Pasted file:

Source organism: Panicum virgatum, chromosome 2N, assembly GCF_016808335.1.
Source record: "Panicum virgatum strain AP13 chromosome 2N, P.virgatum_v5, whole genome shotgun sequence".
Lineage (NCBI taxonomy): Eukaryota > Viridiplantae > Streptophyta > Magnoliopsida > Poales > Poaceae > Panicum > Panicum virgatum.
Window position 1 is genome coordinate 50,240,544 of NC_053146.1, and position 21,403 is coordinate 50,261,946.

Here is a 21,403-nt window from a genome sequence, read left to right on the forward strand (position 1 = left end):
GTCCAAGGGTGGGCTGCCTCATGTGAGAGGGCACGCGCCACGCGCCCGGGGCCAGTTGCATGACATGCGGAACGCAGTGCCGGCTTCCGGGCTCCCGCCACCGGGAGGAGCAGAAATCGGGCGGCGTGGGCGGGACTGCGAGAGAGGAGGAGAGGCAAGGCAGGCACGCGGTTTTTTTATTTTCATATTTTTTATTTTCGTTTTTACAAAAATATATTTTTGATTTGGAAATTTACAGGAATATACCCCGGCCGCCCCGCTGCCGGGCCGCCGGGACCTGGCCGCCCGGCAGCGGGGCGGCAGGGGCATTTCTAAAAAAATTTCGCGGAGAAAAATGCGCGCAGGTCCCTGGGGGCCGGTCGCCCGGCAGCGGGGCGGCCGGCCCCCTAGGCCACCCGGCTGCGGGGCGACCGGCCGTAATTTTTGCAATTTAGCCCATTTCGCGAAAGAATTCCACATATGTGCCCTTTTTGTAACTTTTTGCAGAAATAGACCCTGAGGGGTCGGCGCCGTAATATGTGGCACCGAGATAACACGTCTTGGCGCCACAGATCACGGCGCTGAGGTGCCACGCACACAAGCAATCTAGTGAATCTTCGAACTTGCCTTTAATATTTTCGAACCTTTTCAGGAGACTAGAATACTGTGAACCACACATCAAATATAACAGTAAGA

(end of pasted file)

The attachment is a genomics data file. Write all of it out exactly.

Source organism: Panicum virgatum, chromosome 2N, assembly GCF_016808335.1.
Source record: "Panicum virgatum strain AP13 chromosome 2N, P.virgatum_v5, whole genome shotgun sequence".
Lineage (NCBI taxonomy): Eukaryota > Viridiplantae > Streptophyta > Magnoliopsida > Poales > Poaceae > Panicum > Panicum virgatum.
Window position 1 is genome coordinate 50,240,544 of NC_053146.1, and position 21,403 is coordinate 50,261,946.

Here is a 21,403-nt window from a genome sequence, read left to right on the forward strand (position 1 = left end):
GTCCAAGGGTGGGCTGCCTCATGTGAGAGGGCACGCGCCACGCGCCCGGGGCCAGTTGCATGACATGCGGAACGCAGTGCCGGCTTCCGGGCTCCCGCCACCGGGAGGAGCAGAAATCGGGCGGCGTGGGCGGGACTGCGAGAGAGGAGGAGAGGCAAGGCAGGCACGCGGTTTTTTTATTTTCATATTTTTTATTTTCGTTTTTACAAAAATATATTTTTGATTTGGAAATTTACAGGAATATACCCCGGCCGCCCCGCTGCCGGGCCGCCGGGACCTGGCCGCCCGGCAGCGGGGCGGCAGGGGCATTTCTAAAAAAATTTCGCGGAGAAAAATGCGCGCAGGTCCCTGGGGGCCGGTCGCCCGGCAGCGGGGCGGCCGGCCCCCTAGGCCACCCGGCTGCGGGGCGACCGGCCGTAATTTTTGCAATTTAGCCCATTTCGCGAAAGAATTCCACATATGTGCCCTTTTTGTAACTTTTTGCAGAAATAGACCCTGAGGGGTCGGCGCCGTAATATGTGGCACCGAGATAACACGTCTTGGCGCCACAGATCACGGCGCTGAGGTGCCACGCACACAAGCAATCTAGTGAATCTTCGAACTTGCCTTTAATATTTTCGAACCTTTTCAGGAGACTAGAATACTGTGAACCACACATCAAATATAACAGTAAGA